Houston, Space City USA
Texas A&M University Press, 2019
Ever since 1965, when Houston began serving as Mission Control for NASA’s manned space flights, the city’s name has been the first word astronauts utter when they do something historic — like, say, take the first steps on the moon. Ray Viator grew up enthralled by the starring role Houston played in the Space Age. As a journalist and photographer, he made it his own mission to document the ways the city still serves as NASA’s nerve center when it comes to sending people into space. The result, “Houston, Space City USA,” is what Viator calls a “visual celebration” of Houston’s lunar legacy.
It’s been half a century since the Apollo 11 mission, but the photos in Viator’s collection show that Houston’s enthusiasm for space has waned little since those heady days. Everywhere you look, outer space makes its home in this terrestrial city, from the space science department at Rice — the nation’s first when it was launched in 1963 — to 1980s-era tourism posters proclaiming “Houston: First word from the moon,” to the countless tributes on murals and plaques across town, down to the patches on Houston police uniforms that read “Space City U.S.A.” Many of Viator’s photos capture the moon itself juxtaposed with notable Houston landmarks. He captions the book’s final photo with a haiku: “Exploring Houston/ I find the moon everywhere/ Hiding in plain sight.”
Editor’s note: While Viator is not a graduate of Rice, we included the book here because Rice itself plays a starring role.
The Man Who Was Never There
William A. Wheatley ’66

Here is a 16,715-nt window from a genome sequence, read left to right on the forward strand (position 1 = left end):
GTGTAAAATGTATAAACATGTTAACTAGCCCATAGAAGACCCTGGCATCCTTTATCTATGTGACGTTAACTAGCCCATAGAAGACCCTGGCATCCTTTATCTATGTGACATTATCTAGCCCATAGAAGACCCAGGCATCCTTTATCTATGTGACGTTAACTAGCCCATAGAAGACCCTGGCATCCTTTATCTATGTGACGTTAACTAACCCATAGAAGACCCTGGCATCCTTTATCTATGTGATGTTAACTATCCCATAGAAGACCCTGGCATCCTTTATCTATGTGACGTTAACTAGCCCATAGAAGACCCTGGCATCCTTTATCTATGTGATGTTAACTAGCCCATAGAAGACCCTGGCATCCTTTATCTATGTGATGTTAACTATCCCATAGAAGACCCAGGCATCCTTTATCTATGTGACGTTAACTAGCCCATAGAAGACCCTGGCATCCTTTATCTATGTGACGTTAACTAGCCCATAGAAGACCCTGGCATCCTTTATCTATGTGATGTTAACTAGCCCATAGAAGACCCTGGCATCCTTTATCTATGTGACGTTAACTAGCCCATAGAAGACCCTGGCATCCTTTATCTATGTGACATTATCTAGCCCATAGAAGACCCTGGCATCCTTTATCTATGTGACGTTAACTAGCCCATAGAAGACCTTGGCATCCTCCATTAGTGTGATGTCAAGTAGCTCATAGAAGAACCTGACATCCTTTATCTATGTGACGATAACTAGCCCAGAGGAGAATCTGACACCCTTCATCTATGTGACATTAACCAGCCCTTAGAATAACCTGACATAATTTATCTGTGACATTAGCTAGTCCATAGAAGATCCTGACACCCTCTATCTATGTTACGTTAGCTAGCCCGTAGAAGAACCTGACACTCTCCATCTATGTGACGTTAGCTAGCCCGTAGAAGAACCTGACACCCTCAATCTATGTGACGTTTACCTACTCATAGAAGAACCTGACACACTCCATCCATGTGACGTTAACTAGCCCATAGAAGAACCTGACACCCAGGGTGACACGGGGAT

W&B Publishers, 2018
William A. Wheatley has real-life experience in not being there. He got an early start in military intelligence during his freshman year at Rice, when he joined the Navy ROTC just as the Cuban missile crisis broke out, and was sent to Guantanamo Bay to help analyze aerial photos of possible missile facilities. The summer before his senior year, he did surveillance in Cambodia from the back seat of a Navy jet doing low-level flyovers above the jungle. But officially, as he puts it, he was never there.
These experiences provided the raw material for his first novel, “The Man Who Was Never There.” After a career spent keeping secrets, Wheatley acknowledges openly that his protagonist, Arthur Cornwallis Harris III, is a not so thinly veiled version of himself. But Harris gets in a little more trouble than Wheatley did, as far as we know. Harris is shot down while flying his own jet over Cambodia and must rely on his Boy Scout wilderness training to survive and eventually escape from the jungle. Like Wheatley, Harris must be prepared — and leave no trace.
“You may be curious about the path I followed, but I don’t want to have to kill you, so I can’t tell you my own story,” Wheatley explains in the book’s preface. “This work is fiction, based very loosely (but very directly) on the real world and times in which I have lived. However, some of the events are described exactly as they happened.”